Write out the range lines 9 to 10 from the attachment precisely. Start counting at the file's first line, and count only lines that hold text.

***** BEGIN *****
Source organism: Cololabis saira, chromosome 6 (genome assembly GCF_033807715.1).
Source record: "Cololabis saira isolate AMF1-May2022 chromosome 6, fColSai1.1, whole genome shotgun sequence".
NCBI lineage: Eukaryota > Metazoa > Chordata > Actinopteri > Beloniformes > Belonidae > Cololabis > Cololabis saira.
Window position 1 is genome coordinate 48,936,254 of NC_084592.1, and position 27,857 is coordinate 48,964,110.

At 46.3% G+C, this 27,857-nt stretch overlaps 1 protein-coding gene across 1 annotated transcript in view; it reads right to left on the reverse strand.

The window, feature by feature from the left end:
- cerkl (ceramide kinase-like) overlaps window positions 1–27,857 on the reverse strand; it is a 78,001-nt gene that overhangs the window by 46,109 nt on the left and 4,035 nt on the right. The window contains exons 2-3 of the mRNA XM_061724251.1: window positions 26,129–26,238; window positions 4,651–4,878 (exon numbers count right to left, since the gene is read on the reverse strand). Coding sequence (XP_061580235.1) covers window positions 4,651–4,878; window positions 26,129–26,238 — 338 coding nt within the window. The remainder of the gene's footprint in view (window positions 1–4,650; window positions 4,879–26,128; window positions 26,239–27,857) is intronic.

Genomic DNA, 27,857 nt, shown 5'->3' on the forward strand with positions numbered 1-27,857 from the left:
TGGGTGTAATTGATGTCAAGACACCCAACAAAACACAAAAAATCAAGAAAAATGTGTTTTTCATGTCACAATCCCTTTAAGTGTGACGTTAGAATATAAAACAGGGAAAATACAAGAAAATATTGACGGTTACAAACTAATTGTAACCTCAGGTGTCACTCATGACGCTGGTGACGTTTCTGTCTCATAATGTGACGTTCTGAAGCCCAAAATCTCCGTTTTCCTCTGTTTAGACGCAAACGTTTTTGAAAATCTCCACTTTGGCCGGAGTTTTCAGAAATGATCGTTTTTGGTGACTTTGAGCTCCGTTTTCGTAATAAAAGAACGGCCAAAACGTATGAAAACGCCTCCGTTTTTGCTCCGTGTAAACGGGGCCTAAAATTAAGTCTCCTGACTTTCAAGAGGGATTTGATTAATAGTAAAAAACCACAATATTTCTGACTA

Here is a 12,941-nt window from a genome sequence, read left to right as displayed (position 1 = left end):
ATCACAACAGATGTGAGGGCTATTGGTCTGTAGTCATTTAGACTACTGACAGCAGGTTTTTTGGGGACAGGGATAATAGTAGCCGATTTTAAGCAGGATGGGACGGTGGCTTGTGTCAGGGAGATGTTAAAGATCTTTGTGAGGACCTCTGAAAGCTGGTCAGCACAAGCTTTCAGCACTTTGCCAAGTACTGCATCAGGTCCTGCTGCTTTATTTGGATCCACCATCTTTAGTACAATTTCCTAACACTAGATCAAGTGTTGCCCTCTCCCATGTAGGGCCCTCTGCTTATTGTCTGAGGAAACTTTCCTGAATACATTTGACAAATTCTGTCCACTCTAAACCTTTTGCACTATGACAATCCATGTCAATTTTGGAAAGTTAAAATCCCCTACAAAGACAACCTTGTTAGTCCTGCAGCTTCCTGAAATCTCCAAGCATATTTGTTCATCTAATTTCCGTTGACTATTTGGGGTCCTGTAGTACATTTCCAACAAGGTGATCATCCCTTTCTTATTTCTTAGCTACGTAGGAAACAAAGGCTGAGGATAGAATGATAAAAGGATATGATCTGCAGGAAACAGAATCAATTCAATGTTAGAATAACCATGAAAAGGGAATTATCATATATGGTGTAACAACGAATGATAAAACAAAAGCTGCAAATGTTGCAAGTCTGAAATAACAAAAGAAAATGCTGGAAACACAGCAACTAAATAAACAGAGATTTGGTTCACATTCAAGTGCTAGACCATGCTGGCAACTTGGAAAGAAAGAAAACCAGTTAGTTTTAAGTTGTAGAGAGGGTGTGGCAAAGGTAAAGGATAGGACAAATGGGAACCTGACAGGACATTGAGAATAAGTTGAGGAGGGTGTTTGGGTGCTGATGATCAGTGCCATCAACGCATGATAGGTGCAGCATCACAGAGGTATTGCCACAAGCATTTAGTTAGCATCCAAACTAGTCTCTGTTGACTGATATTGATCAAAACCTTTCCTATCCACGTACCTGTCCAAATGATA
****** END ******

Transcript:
TGGGTGTAATTGATGTCAAGACACCCAACAAAACACAAAAAATCAAGAAAAATGTGTTTTTCATGTCACAATCCCTTTAAGTGTGACGTTAGAATATAAAACAGGGAAAATACAAGAAAATATTGACGGTTACAAACTAATTGTAACCTCAGGTGTCACTCATGACGCTGGTGACGTTTCTGTCTCATAATGTGACGTTCTGAAGCCCAAAATCTCCGTTTTCCTCTGTTTAGACGCAAACGTTTTTGAAAATCTCCACTTTGGCCGGAGTTTTCAGAAATGATCGTTTTTGGTGACTTTGAGCTCCGTTTTCGTAATAAAAGAACGGCCAAAACGTATGAAAACGCCTCCGTTTTTGCTCCGTGTAAACGGGGCCTAAAATTAAGTCTCCTGACTTTCAAGAGGGATTTGATTAATAGTAAAAAACCACAATATTTCTGACTA

Here is a 12,941-nt window from a genome sequence, read left to right as displayed (position 1 = left end):